–Everyone will be screened with a contactless thermometer, and individuals with a temperature in excess of 100.4 degrees will be prohibited from entering the Speedway.
–All drinking fountains and misting stations will be removed.
–Capacity limits on elevators will be enforced.
–Options from concession stands will be limited to mostly pre-packaged foods.
–To reduce crowding, many activities will be eliminated, including all concerts, the VIP Red Carpet and the Indiana Press Foundation’s Last Row Party.
–To help the venue and community prepare for Indy 500 Race Day, all Saturday activities, including Legends Day at IMS and the downtown 500 Festival Parade, have been canceled. Key 500 Festival programming will transition to digital platforms.
Signage will be displayed throughout the venue to encourage healthy practices, and staff will move about the facility to monitor conditions and assist customers.

The plan dives deeply into facility sanitation, cleaning and disinfecting practices, and workforce preparation training and deployment.

“We think it’s important to welcome race fans to the ‘500’ and to demonstrate that America, Indiana and Indianapolis do not need to shut down,” Miles said. “We can and will operate with every precaution we can think of as we welcome fans to the race. We will continue to work with our local and state health officials to ensure we’re doing whatever is necessary to protect our fans.”

Sergio Perez still has coronavirus; will miss second consecutive F1 race

F1 Sergio Perez out
Laurent Charniaux/Pool via Getty Images
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SILVERSTONE, England — Sergio Perez will be out for a second F1 race at Silverstone this week after again testing positive for the coronavirus.

The Mexican driver had hoped to return to Formula One after spending seven days in quarantine, but his Racing Point team said this morning he had tested positive.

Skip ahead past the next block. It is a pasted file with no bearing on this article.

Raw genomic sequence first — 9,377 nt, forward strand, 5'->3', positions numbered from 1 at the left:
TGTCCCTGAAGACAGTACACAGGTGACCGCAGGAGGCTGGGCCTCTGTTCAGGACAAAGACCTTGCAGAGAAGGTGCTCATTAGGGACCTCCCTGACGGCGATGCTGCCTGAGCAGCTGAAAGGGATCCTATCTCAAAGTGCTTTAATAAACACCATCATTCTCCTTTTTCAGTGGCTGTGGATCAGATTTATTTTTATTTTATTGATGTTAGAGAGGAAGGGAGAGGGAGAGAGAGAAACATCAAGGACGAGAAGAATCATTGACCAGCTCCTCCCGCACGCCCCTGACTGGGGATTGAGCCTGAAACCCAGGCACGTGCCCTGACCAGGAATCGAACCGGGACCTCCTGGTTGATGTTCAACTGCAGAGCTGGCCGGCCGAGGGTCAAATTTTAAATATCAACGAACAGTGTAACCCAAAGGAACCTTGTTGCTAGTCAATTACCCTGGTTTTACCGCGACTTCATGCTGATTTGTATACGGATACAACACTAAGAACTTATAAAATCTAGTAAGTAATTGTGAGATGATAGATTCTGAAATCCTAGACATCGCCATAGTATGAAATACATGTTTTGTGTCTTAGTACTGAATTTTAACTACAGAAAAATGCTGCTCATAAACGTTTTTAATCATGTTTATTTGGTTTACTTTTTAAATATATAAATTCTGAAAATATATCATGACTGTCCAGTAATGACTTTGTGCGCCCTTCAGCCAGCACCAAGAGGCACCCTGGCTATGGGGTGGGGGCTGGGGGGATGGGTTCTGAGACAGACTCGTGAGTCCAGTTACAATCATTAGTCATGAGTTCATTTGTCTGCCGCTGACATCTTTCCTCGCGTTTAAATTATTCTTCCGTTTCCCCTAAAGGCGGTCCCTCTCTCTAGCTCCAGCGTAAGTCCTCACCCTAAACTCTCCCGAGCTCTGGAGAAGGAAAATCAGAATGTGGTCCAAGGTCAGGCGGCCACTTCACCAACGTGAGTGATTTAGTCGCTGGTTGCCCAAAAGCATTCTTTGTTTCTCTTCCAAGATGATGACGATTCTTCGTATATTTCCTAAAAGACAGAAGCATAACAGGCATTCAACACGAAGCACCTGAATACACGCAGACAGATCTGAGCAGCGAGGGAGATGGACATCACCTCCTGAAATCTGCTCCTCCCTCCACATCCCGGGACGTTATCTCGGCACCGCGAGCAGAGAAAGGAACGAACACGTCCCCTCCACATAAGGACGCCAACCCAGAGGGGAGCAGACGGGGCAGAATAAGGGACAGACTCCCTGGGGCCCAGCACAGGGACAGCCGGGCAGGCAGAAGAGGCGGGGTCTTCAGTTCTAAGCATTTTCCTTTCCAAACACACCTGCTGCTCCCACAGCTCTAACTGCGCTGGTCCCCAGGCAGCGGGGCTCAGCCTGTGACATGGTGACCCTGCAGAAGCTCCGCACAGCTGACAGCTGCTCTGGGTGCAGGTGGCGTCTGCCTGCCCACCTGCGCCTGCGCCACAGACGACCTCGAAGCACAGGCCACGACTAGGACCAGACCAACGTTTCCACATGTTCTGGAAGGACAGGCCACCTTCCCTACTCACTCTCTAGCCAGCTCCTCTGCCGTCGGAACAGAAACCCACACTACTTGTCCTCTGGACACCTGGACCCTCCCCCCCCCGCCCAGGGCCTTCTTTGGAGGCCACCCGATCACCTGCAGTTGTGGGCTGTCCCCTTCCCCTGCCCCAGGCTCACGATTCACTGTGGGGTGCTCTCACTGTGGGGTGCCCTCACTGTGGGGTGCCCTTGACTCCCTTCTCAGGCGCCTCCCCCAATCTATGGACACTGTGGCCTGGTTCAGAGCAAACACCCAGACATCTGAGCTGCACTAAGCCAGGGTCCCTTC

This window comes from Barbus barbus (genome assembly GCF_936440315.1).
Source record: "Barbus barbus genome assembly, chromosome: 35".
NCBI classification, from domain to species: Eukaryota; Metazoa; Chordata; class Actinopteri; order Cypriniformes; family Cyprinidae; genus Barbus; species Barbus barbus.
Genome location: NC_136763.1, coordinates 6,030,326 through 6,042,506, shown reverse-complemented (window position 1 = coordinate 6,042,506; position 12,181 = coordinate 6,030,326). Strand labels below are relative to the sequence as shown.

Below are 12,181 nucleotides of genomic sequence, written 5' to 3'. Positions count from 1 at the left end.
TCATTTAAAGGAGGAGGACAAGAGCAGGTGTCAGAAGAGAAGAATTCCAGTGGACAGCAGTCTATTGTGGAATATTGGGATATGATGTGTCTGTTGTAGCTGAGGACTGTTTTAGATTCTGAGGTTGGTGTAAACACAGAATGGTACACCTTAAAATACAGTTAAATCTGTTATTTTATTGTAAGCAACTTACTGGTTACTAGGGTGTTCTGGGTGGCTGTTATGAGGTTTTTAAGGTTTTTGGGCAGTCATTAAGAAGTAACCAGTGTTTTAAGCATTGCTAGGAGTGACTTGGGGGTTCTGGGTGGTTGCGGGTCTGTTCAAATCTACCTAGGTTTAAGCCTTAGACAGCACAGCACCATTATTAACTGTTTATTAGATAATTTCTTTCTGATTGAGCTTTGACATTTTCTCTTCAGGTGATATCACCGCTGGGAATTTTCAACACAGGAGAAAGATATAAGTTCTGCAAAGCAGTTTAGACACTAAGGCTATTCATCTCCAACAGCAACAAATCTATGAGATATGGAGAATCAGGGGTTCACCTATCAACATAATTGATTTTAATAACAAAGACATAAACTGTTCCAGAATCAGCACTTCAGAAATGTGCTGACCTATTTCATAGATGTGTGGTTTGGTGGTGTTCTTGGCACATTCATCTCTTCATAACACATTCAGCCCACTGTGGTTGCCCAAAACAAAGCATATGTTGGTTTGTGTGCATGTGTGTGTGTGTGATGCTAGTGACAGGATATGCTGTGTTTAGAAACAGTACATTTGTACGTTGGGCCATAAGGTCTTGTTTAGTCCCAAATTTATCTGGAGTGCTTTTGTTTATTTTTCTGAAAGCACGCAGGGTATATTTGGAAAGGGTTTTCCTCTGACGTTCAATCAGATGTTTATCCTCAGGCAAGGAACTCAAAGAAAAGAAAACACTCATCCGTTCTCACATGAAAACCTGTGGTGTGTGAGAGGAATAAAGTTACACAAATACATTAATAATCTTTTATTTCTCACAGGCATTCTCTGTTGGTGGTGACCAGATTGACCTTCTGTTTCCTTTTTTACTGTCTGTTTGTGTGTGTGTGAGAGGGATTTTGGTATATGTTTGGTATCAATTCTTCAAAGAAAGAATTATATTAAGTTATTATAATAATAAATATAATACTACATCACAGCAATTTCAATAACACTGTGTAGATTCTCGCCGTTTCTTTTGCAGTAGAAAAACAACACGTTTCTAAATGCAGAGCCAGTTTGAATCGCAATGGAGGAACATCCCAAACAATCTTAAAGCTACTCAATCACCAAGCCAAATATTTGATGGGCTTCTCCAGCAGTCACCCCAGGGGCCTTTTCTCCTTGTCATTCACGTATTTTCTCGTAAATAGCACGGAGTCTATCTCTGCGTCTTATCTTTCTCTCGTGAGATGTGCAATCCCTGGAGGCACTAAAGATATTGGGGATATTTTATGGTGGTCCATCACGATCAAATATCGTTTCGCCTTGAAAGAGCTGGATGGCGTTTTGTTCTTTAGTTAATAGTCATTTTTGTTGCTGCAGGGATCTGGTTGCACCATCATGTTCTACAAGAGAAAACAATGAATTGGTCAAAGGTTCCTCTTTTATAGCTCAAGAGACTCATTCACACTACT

“He is physically well and recovering,” the team said. “The whole team wishes Sergio and his family well and we look forward to his return.”

That means German veteran Nico Hulkenberg again fills in for Sunday’s 70th Anniversary Grand Prix after having also replaced Sergio Perez when he was out for the F1 British Grand Prix at the same venue last week. Hulkenberg did not start that race because of an engine problem.

There are two consecutive weekends of racing at Silverstone as Formula One tries to pack in races following the pandemic-delayed start to the season.

Perez became the first Formula One driver to test positive for coronavirus, and it had been unclear whether he would be available to drive after the period of quarantine was extended to 10 days.

Racing Point also was in the news Friday after being hit with a 15-point penalty in the Formula One constructors’ championship and fined 400,000 euros ($470,000) Friday for using brake ducts based on those from last year’s Mercedes cars.

The stewards ruled that Mercedes was the “principal designer” of the parts, and that Racing Point made only minor changes to computer design data it received from Mercedes.

Rival team Renault filed protests about the legality of the brake ducts, which were added to the “listed parts” under F1 rules for 2020. That means teams must design their own. Racing Point argued it was merely using information about the Mercedes parts to inform its own design.

Racing Point uses customer engines from Mercedes and has admitted basing its 2020 car design on photographs of last year’s Mercedes car. The similarities led to the Racing Point being nicknamed the “pink Mercedes” when it was first seen in testing ahead of the season.

Racing Point can appeal the ruling. The points deduction drops the team from fifth to sixth in the standings, below Renault. The ruling doesn’t affect the points totals for Racing Point’s drivers.